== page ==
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5. Advice & conclusions

My advice is to stay calm.  Take it easy, very easy.  It's a big change, and you need time to develop your technique in this way.  It's not possible to change everything under pressure, so don't pick the moment when you have to play an incredible concert in the next week!  

I feel confident about the future because now I am sure I can adapt easily to any equipment I might choose.  I am sure I can play with almost anything. If I don't want to press with my chin, I don't! I know what I am doing with my head and with my chin when I move the viola. Now I think I know how to work without hurting myself.

You buy a chinrest or shoulder rest and if it doesn't work, you think that the problem is you! I had tried out quite a few shoulder rests and chin rests in the past and was unable to find one set-up that was comfortable. Previous viola teachers had told me to try another chin rest or shoulder rest but gave no explanation why, except that it would be good for me. I changed it, but I couldn't tell if it helped or not. The problems just kept shifting around.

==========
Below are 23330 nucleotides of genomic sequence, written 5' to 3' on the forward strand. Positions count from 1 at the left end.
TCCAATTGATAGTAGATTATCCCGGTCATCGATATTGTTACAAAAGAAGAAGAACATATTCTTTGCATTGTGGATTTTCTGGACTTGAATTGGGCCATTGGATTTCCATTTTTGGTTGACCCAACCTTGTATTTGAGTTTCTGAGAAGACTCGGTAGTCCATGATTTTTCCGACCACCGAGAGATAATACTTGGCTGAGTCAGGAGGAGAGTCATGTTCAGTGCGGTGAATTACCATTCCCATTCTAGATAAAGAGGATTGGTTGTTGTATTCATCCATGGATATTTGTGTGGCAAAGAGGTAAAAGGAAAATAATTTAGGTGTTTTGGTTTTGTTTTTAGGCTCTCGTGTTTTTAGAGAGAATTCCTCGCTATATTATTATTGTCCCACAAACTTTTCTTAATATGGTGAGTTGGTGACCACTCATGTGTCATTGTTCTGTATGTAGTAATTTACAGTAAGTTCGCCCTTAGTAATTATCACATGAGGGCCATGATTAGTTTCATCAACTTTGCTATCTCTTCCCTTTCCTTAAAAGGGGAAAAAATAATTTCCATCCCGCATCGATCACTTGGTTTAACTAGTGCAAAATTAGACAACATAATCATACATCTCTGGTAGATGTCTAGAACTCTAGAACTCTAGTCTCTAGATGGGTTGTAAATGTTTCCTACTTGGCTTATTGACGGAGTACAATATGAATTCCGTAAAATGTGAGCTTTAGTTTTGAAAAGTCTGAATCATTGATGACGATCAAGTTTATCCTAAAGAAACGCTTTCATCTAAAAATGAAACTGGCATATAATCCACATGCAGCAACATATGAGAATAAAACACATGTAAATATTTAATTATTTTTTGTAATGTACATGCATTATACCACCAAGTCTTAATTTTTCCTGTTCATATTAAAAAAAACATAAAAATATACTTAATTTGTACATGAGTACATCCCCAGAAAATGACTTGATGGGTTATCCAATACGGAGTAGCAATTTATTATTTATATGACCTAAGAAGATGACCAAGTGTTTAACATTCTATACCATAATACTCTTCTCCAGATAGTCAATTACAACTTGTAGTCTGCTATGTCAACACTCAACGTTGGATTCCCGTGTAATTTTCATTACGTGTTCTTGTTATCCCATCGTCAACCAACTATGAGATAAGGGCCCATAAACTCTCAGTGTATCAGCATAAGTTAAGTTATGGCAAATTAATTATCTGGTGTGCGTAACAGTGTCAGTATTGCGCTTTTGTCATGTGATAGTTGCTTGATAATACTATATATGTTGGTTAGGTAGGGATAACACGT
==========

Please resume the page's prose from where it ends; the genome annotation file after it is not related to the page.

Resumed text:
The support of your viola teacher is very important. If she/he doesn't understand what you are doing, she/he cannot give you the freedom and the time that is necessary for the change. It doesn't help you if your teacher wants results no matter how you achieve them, even if you are hurting yourself!

Probably the most interesting idea that I got from all this is that I was not the problem . I only needed to find the way to solve the problem . I think I would like to teach my students: If something doesn't work, it doesn't mean that you have something wrong with you; you just need to find a way that does work!

The reason that we practice is to find our own solutions to these problems.

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